Dicks Sporting Goods Inc. (NYSE: DKS) surged on record profits and a special dividends announcement on Wednesday, lifting retail sector-specific exchange traded funds.

The First Trust Nasdaq Retail ETF (FTXD) also gained 1.9% on Wednesday.

Meanwhile, Dicks Sporting Goods shares jumped 14.0% on Wednesday. DKS makes up 4.2% of FTXD’s underlying portfolio.

The retailer revealed sales growth of 21% for the fiscal second quarter and upgraded its outlook for the year, CNBC reports. Sales over the second quarter were 45% higher compared to the same quarter of 2019.

Dicks Sporting Goods has enjoyed soaring sales numbers over the coronavirus pandemic as customers bought workout cloths, sneakers, golf clubs, and other outdoor equipment to spend new-found extra time outside.

CEO Lauren Hobart also attributed the outperformance to strong consumer demand, more e-commerce sales, and improved experiences for athletes.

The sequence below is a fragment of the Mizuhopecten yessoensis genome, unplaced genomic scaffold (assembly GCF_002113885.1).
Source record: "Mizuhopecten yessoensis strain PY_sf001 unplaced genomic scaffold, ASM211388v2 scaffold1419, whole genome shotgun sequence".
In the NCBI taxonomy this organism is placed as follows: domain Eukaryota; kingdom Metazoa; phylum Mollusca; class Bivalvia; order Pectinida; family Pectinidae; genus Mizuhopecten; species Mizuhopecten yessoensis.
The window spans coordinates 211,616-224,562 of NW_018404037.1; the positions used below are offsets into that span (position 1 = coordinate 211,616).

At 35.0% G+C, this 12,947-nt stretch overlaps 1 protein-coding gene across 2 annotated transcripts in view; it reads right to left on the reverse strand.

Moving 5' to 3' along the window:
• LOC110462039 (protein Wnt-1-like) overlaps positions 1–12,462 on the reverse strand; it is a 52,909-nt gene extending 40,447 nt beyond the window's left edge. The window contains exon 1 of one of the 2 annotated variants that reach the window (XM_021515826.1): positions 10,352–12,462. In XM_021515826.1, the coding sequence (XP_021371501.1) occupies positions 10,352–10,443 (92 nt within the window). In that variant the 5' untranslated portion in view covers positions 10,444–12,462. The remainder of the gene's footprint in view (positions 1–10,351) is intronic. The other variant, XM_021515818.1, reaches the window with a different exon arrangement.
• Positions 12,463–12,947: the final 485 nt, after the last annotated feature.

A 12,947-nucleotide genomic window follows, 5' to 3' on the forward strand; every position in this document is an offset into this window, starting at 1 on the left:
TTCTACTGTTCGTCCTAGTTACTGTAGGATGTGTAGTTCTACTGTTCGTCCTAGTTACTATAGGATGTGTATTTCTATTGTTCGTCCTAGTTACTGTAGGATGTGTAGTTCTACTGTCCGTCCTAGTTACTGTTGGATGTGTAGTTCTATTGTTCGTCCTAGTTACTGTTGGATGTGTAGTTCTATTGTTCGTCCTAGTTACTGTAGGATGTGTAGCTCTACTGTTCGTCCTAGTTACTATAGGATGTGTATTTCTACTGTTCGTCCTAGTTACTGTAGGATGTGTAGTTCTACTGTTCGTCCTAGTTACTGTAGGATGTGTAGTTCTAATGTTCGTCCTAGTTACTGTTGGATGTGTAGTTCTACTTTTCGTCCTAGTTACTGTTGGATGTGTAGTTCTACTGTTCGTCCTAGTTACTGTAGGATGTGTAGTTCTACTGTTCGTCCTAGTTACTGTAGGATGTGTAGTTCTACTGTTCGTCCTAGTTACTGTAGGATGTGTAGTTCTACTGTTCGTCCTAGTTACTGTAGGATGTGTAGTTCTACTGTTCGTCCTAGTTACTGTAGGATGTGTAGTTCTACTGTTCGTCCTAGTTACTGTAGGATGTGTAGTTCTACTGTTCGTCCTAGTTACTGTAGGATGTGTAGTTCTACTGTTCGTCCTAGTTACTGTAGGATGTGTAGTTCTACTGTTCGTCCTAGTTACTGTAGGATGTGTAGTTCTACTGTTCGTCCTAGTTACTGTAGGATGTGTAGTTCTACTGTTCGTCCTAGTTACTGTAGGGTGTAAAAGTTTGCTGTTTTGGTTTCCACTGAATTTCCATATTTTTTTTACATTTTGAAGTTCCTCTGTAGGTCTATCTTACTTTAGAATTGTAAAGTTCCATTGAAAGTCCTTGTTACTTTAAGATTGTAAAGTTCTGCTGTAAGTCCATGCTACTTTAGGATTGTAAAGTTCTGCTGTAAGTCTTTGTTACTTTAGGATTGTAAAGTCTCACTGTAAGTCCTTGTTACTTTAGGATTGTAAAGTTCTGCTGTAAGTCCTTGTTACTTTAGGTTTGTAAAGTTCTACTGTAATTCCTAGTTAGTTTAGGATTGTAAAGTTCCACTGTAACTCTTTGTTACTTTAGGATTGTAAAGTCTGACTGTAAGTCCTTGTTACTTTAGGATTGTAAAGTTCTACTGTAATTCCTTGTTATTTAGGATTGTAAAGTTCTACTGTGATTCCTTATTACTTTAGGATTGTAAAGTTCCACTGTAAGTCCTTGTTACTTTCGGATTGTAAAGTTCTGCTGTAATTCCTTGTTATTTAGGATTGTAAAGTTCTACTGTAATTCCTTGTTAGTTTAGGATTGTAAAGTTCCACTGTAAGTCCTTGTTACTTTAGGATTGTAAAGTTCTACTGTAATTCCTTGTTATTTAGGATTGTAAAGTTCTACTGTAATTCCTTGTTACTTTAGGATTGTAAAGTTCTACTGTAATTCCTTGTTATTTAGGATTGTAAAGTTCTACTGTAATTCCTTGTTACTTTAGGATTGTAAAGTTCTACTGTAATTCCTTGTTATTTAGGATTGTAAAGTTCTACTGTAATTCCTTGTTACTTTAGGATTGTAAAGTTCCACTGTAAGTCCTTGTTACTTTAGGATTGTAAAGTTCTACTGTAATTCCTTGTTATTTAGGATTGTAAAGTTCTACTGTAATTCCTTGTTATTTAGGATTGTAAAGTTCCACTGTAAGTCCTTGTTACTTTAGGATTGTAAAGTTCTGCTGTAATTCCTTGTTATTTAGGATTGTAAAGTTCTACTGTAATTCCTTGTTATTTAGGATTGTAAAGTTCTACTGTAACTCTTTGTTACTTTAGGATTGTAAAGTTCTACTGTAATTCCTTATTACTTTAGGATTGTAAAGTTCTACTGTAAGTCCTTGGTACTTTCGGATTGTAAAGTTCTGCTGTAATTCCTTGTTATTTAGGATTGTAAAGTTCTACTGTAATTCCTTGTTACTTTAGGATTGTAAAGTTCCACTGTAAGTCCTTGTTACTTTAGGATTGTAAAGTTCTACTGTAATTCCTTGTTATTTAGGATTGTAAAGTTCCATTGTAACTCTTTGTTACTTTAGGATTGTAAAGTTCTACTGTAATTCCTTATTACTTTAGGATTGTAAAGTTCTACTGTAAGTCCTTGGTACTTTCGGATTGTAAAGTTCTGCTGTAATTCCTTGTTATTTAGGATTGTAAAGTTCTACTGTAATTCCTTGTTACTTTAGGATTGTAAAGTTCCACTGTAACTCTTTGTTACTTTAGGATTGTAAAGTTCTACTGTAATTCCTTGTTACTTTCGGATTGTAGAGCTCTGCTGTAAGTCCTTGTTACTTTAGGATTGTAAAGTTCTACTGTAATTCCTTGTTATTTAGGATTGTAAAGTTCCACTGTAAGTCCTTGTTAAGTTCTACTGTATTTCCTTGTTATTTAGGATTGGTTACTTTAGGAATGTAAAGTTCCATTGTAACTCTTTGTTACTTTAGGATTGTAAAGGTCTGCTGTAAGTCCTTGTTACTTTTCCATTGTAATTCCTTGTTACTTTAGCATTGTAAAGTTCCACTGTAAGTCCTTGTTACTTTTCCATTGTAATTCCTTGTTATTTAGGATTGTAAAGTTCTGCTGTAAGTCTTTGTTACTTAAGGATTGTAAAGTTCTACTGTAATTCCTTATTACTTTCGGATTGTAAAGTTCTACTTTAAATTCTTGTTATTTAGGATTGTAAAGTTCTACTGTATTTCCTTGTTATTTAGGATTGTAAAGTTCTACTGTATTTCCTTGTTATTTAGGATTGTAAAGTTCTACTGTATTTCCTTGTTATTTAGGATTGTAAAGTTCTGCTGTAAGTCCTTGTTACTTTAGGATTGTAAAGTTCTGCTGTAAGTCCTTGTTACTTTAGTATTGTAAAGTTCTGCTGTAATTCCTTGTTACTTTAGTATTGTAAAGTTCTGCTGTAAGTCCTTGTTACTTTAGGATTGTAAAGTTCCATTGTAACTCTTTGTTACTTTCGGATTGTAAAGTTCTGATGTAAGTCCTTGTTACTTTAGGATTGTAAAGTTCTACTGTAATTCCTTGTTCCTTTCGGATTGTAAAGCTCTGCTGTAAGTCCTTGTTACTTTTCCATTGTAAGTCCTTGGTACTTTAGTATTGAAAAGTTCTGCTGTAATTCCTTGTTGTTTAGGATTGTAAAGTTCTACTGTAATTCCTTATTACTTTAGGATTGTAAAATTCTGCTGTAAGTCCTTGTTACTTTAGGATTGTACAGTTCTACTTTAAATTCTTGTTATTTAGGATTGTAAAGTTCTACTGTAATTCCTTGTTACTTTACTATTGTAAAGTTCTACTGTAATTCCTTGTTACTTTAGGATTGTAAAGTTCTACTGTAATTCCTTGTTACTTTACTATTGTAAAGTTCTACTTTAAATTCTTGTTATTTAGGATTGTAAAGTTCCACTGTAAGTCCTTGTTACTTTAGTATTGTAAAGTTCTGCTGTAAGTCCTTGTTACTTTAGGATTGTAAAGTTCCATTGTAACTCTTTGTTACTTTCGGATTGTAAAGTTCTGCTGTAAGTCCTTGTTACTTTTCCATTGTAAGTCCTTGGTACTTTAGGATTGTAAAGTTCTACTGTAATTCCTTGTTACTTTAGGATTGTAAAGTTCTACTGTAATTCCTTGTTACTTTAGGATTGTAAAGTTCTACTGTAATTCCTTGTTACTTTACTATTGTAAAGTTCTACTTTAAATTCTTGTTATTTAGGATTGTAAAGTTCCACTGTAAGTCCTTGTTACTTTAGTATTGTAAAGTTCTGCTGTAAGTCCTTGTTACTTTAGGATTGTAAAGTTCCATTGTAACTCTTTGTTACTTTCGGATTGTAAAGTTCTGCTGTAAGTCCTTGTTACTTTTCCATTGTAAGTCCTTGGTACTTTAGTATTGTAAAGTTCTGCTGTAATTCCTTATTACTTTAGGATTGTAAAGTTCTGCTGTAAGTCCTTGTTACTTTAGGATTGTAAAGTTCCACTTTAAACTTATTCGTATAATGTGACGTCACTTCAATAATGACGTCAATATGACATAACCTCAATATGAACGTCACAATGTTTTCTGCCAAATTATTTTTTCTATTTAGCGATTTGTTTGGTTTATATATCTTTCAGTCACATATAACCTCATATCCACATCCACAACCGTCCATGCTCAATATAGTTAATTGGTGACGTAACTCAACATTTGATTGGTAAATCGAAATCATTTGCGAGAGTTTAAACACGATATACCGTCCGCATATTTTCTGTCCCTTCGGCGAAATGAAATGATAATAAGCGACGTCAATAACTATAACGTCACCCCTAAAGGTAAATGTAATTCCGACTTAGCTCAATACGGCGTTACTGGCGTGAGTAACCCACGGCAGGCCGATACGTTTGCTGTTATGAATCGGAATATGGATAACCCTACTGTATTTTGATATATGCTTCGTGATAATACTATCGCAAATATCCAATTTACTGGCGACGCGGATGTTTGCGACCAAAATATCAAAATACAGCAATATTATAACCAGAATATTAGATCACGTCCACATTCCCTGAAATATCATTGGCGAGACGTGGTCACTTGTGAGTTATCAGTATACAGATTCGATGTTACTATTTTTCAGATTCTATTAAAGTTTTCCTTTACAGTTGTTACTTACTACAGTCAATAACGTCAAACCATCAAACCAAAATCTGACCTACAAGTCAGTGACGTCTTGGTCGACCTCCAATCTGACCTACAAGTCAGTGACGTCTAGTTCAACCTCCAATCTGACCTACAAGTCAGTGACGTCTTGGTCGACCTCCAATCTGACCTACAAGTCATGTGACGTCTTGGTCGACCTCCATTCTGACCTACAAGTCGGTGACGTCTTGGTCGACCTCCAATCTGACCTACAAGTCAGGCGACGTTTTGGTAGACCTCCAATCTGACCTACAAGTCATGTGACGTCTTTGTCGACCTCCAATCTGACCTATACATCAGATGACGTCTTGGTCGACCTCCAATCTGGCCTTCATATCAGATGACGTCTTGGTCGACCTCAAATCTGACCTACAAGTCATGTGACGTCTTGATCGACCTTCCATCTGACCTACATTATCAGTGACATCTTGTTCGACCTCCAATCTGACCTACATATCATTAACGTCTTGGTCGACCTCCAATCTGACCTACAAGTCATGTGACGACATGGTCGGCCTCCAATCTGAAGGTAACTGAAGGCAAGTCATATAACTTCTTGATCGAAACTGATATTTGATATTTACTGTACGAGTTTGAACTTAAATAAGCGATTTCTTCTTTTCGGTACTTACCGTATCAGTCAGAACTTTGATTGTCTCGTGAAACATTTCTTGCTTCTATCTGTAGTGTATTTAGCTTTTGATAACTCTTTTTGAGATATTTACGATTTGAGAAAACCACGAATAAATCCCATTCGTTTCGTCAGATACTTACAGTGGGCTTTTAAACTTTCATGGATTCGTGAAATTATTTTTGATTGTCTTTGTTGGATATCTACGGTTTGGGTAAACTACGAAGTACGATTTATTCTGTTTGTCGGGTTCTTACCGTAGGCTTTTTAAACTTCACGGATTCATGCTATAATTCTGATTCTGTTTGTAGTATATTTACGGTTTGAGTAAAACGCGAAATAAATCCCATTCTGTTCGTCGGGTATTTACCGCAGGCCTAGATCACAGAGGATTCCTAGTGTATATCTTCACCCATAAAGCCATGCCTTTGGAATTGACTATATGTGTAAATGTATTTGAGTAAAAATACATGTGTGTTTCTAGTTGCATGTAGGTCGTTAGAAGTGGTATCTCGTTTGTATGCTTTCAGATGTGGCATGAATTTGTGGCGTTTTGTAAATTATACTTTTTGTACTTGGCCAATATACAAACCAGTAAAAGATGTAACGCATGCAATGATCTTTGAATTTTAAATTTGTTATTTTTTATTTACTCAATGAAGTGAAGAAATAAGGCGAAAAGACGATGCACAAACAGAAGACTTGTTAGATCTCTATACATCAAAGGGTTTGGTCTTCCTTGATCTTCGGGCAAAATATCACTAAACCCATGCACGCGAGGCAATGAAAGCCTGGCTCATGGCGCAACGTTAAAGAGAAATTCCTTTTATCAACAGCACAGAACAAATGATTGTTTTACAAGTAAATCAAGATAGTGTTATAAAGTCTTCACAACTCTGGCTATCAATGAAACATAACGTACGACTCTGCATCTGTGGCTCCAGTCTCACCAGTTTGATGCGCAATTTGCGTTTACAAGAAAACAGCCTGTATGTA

Dick’s Executive Chairman Ed Stack stated that the retailer is investing “to reimagine the athlete experience in our core business and with new concepts.”

The retailer also announced plans to reward investors with a special dividend after the record-setting run in quarterly beats. The board of directors authorized a one-time special payment of $5.50 per share, which will give back over $475 million to shareholders, Fox Business reports. The board also raised quarterly dividends by 21% to 43.75 cents per share.

“We said 2021 was going to be the most transformational year in our history, and so far, it certainly has been,” Stack said.

Meanwhile, Nordstrom (NYSE: JWN) shares dragged on the retail segment after plunging 17.0% on Wednesday. JWN makes up 0.4% of FTXD’s portfolio.

Nordstrom stock declined even though the retailer’s July quarter results beat expectations and it raised its full-year outlook, Barron’s reports. However, its results were slower than other retailers, notably the higher bar set by Macy’s.

While second quarter sales at the department-store chain doubled year-over-year, they were still 6% below the 2019 level, whereas competitors like Macy’s Inc. and Kohl’s Corp. have posted more robust recovery rates, according to Bloomberg. JPMorgan Chase & Co. downgraded the company and argued that Nordstrom’s performance was “underwhelming.”

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